Double Trouble: A Strong Dollar and Rising Oil Prices

Oct 4, 2023

The U.S. dollar and oil prices are surging in tandem, creating a dual threat for global economies, companies and consumers. How can investors prepare?

Lisa Shalett

Key Takeaways

  • A surging dollar could weigh on U.S. corporate profits, strain emerging economies and weaken global consumer spending.
  • Rising oil prices could exacerbate these challenges globally and, in the U.S., add to households’ financial pressures.
  • Investors may want to stay defensively positioned, with an emphasis on quality stocks and intermediate-duration bonds.

U.S. markets are currently seeing an anomaly that may prove challenging for global economies. The U.S. dollar and oil prices, which historically  have an inverse relationship, have both been surging: The U.S. Dollar Index, which tracks the value of the dollar against a basket of major world currencies, has risen to its highest level since November, while West Texas Intermediate, the main U.S. oil benchmark, recently pierced the $95-per-barrel mark for the first time in about a year.


What could this mean for economies and markets? A stronger dollar and rising oil prices could have widespread impact across economies, industries and consumers. Here’s who could bear the brunt:

  1. 1
    U.S. exporters and multinationals:

    A stronger dollar typically makes U.S. exports more expensive abroad, diminishing U.S. exporters’ ability to compete on price. It also reduces U.S. companies’ overseas earnings when they convert from local currencies into dollars. This is a significant issue, since approximately one-third of the profits of S&P 500 companies are exposed to these forces. On top of that, rising energy prices add cost pressures for U.S. companies that are dependent on global supply chains and transportation as well as energy-intensive inputs like chemicals and plastics.

  2. 2
    Emerging markets and other economies that import oil and depend on dollar-denominated debt:

    Crude oil has rallied more than 30% from this year’s low, generating higher costs for major energy importers—including Japan, India, South Korea and Germany—that could adversely affect their economic growth. In addition, many economies, including in Asia and Latin America, have borrowed heavily in U.S. dollars; when their currency weakens against the dollar, repaying those debts becomes more expensive. This dual blow to emerging markets and other economies could weigh on global economic growth, which has been estimated to improve in 2024 but might end up disappointing and creating volatility in markets.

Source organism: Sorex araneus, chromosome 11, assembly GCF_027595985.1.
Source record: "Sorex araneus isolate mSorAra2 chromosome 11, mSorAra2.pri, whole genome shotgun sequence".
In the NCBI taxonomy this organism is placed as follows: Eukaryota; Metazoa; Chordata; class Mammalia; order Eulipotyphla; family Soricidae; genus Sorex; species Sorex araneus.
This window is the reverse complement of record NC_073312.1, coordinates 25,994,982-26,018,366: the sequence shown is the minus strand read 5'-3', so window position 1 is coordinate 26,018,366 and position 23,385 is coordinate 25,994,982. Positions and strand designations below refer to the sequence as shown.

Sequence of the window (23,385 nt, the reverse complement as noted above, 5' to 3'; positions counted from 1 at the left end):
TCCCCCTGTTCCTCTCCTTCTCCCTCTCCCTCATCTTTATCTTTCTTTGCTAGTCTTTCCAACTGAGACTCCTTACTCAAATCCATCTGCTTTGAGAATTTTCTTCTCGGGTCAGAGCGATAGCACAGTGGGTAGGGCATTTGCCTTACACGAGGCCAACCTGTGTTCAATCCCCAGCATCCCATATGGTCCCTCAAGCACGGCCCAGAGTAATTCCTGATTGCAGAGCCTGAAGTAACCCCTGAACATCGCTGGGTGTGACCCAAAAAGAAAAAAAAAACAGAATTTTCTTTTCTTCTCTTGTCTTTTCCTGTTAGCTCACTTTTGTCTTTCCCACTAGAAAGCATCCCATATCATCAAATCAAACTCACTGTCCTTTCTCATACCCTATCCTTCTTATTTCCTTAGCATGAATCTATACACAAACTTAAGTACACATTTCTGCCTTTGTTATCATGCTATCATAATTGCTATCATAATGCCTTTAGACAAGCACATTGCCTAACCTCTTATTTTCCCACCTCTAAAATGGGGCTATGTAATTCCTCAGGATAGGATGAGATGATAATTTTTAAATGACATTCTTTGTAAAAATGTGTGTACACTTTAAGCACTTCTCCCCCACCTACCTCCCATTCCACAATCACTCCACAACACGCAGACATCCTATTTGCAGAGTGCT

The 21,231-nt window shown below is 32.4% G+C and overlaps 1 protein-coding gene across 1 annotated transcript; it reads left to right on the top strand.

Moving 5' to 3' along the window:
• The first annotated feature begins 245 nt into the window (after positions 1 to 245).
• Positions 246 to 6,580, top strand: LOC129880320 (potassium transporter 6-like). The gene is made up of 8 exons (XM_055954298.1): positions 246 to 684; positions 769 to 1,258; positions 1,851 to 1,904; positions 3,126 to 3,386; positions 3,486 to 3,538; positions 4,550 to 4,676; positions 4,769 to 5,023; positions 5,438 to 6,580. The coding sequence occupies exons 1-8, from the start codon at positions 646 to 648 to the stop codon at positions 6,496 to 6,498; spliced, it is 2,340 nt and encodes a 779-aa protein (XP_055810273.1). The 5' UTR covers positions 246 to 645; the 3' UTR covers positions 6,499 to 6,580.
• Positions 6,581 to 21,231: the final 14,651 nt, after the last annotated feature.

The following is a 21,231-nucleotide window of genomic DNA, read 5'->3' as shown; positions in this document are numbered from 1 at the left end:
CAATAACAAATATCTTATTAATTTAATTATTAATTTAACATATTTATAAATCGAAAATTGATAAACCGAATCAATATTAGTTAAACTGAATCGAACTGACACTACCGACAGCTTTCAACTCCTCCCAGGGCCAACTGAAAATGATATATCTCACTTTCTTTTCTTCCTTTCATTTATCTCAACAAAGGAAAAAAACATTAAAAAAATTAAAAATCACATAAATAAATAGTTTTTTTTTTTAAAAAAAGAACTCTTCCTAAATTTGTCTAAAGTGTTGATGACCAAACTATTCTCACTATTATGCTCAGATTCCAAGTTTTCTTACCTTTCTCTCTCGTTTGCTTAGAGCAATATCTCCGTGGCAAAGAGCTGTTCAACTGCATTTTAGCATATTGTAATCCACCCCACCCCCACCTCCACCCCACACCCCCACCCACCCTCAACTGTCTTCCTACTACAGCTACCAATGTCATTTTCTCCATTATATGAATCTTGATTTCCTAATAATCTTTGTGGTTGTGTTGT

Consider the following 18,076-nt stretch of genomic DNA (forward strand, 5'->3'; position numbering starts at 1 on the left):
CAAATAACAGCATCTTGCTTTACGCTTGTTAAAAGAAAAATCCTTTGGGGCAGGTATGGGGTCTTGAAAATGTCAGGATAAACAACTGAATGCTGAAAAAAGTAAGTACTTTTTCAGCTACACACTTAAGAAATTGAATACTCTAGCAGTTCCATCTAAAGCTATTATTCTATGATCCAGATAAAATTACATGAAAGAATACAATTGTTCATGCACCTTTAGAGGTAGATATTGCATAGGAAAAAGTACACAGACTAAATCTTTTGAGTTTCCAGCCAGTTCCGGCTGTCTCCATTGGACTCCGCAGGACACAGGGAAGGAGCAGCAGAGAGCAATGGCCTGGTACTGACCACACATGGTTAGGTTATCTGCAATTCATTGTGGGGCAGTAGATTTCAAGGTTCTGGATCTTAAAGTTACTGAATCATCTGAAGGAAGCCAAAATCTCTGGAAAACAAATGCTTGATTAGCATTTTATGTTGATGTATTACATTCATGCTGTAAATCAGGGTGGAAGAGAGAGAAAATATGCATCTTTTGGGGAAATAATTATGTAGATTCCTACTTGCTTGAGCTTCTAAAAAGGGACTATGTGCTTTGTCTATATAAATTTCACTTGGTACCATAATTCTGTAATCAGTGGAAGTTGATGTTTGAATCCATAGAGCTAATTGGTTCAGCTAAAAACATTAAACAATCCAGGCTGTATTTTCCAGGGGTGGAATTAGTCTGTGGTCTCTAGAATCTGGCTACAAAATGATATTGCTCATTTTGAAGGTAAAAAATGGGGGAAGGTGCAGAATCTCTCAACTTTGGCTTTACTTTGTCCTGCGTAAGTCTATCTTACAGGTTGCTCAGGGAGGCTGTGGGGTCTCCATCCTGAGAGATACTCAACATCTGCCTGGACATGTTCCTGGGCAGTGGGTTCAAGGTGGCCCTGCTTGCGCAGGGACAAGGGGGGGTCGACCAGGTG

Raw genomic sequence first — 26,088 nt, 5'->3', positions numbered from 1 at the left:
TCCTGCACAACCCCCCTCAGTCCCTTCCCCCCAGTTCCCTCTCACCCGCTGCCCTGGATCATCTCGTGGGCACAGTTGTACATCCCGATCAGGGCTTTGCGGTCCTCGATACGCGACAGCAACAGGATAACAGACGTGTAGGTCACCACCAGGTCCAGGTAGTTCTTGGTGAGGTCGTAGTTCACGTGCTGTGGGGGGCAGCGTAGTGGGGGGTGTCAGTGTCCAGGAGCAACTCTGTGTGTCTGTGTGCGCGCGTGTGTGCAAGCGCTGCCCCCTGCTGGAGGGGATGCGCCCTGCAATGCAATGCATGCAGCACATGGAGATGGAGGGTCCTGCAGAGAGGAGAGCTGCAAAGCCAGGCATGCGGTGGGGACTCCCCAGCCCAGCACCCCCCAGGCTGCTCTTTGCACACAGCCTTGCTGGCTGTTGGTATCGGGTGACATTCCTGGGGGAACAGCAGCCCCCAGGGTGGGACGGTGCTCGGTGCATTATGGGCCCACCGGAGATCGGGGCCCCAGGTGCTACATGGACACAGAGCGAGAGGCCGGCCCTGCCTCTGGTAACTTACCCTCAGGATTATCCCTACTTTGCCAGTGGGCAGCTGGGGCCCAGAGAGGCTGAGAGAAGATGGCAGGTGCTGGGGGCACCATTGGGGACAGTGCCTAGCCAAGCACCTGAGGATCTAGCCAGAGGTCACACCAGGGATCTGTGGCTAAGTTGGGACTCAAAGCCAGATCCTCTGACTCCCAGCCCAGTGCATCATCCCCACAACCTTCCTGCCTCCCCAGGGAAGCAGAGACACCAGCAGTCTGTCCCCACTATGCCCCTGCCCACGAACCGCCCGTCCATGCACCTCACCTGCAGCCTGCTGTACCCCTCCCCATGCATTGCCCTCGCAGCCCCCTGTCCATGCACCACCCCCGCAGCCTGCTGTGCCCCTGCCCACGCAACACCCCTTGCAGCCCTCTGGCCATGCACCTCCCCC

3. 3
    Global consumers:

    Outside of the U.S., a stronger dollar may limit demand for products made in the U.S. as they become more expensive, limiting consumers’ buying power. Meanwhile, U.S. consumers will be coping with higher gasoline prices, which almost always translate into lower discretionary spending, in addition to existing pressures including depleted excess savings, swelling credit card balances and the resumption of student loan repayments. 

All of these circumstances are sources of economic and market uncertainty and are apt to challenge corporate profits. Exacerbating the outlook is the fact that analysts have been boosting their U.S. corporate earnings forecasts for the past couple of months, now anticipating 12% annualized growth through 2025. Higher expectations, in the face of mounting risks, may amplify the degree of potential disappointment and related market volatility.


In light of these trends, investors should consider remaining defensively positioned. As noted previously, now may be a good time to consider balancing equity allocations in your portfolio between offense and defense, with a particular focus on quality. In fixed income, consider moving toward intermediate duration, where historically high yields are emerging. Lastly, look to harvest some investment losses for tax purposes, including in municipal bonds, preferred securities or Treasuries.


This article is based on Lisa Shalett’s Global Investment Committee Weekly report from October 2, 2023, “A Double Whammy.” Ask your Morgan Stanley Financial Advisor for a copy. Listen to the audiocast based on this report.

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